Safeguarding issues leads to sudden closure of children’s respite centre in Plaistow
- Credit: Luke Acton
Ofsted has shut down a respite centre for disabled children with immediate effect after discovering a series of problems with safeguarding.
So far, the children services watchdog hasn't said what exactly was happening at the respite centre on Plaistow's Dongola Road.
Ofsted said inspectors went in after a report from the centre itself.
Dongola Road is designed to give carer for children between five and 19 and give parents and carers a break from the caring duties by looking after children for them for a short time.
Parents were called by the council on Thursday, June 27, to get their children out of the centre by 4pm that day.
You may also want to watch:
One parent, whose 13-year-old autistic son goes to the centre every two weeks and stays overnight, tried to get answers when she picked up the phone.
"I tried to find out the reason why it's been shut down and I got no answer," said the woman, who asked to remain anonymous.
- 1 Second jabs hub opening at Westfield as ExCeL London vaccination centre soon to close
- 2 Newham foster carers on 'most rewarding and uplifting experience'
- 3 Ex-student who got MIT scholarship sets up tutor business to help others
- 4 'Council houses now': Protesters stage action over empty homes
- 5 Feminism, corner shops and bricks: Here's what's happening in Newham Heritage Month
- 6 Website helps disadvantaged youth understand job roles to raise aspirations
- 7 Anonymous tip off could hold key to murder of Sami Sidhom three years later
- 8 Call The Midwife stars meet Bonny Downs staff and families
- 9 Newham to start weekly recycling collections
- 10 WSL: West Ham 0 Aston Villa 0
According to her, other carers who have children with more severe conditions can use the centre up to twice a week. Visits can last up to a few days.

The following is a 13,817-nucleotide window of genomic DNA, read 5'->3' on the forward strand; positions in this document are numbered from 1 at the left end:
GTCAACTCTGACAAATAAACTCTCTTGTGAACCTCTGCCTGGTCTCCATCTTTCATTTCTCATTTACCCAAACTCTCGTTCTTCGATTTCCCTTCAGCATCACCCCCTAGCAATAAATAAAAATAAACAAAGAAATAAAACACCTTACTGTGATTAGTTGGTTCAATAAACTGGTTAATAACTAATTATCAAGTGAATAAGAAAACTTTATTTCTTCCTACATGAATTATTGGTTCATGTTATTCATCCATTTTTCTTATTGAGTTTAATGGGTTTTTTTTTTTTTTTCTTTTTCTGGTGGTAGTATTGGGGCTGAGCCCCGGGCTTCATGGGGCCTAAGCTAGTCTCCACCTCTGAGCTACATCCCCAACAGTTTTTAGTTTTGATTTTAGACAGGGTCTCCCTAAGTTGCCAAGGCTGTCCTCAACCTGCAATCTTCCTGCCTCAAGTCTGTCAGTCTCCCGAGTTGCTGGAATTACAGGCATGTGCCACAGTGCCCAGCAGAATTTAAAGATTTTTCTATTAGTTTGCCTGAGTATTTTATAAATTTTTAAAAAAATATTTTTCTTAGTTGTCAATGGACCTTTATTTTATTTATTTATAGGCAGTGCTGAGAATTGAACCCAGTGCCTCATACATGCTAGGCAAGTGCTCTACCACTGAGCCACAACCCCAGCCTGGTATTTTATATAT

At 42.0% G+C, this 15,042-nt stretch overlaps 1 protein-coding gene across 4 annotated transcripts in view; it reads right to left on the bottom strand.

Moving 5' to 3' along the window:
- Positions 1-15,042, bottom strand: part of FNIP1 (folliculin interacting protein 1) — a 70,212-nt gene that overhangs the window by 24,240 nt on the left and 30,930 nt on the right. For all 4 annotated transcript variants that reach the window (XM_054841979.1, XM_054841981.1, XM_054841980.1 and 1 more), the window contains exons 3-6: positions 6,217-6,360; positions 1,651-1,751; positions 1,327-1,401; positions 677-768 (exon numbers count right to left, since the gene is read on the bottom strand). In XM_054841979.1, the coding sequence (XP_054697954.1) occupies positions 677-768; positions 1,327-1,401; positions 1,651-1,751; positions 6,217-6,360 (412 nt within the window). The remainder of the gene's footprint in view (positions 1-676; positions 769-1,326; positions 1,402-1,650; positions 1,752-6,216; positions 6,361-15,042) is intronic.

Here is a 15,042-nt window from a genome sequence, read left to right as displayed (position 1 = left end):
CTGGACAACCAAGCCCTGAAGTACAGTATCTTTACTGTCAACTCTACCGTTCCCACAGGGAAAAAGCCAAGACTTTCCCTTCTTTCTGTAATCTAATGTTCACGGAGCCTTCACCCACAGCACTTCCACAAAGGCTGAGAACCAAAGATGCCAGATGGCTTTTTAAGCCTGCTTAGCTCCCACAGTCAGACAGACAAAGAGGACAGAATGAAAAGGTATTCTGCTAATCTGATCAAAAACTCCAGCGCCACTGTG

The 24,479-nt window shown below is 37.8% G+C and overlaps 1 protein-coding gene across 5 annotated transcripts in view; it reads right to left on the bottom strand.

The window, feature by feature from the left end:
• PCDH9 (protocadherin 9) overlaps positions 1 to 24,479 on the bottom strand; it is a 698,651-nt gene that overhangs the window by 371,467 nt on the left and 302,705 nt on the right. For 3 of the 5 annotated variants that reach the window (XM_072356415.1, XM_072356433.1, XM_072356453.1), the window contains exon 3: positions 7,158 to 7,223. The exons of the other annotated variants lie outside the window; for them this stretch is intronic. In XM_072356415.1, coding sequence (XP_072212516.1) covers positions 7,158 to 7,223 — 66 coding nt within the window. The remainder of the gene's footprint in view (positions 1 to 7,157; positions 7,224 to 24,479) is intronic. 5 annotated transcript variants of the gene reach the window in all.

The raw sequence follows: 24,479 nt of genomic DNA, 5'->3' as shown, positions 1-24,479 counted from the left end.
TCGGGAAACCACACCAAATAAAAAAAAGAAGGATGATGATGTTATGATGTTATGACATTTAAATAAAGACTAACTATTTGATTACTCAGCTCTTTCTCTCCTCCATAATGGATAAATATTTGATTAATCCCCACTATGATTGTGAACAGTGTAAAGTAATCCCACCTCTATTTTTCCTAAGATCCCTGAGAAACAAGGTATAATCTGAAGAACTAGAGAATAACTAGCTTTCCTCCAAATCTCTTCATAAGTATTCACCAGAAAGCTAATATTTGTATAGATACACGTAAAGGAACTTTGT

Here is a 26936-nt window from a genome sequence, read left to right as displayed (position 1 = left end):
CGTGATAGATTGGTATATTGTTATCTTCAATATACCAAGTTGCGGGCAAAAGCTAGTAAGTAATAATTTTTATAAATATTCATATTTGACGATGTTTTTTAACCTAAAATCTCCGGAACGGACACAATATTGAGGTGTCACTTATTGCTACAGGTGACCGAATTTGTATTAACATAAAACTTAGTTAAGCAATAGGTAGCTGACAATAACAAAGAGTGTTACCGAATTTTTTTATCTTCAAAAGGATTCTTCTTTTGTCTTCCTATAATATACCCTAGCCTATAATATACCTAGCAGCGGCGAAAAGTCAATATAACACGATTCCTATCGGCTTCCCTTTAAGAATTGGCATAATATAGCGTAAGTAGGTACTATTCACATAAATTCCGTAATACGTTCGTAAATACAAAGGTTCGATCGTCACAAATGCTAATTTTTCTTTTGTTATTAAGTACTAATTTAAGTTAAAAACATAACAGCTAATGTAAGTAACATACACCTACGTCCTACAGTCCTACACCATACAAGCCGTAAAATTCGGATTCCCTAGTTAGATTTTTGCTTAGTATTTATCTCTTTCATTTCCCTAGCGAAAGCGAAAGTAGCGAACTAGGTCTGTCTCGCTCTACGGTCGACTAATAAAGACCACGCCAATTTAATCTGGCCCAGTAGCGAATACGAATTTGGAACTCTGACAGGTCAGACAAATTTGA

"I get time to myself. I've got other children, so I can spend a bit of time with them. They're young carers, they help out."
That mum has three other daughters, aged 16, 14 and 10, who help her with caring and also benefit from the centre, especially eldest.
"She's helped bring him up. If I need to go to the toilet or something, she'll watch him, she'll get him dressed.
"So it's a break for them as well.
"What's upset me more is that there's no guarantee he's going to get further respite."
The seven-bed facility is run by the council-owned Good Support Group, but is run 'independently' of the authority by a board of directors.
This outsourcing and how the council scrutinises these bodies are now under review.
Staff refused to speak to the Recorder when a reporter visited the centre. Operations manager Zubayer Ahmed also declined to comment.
In March, Newham Council was rocked by a scathing Ofsted report into Children's Services.
The watchdog found there was a "significant deterioration" in the department over the last five years.
A Newham Council spokeswoman said it was committed to ensuring vulnerable children and families have the best possible support and services.
"We are concerned that the care and services offered at Dongola Road have not met the very high standards we demand, and have therefore taken swift action to stop all placements," she added.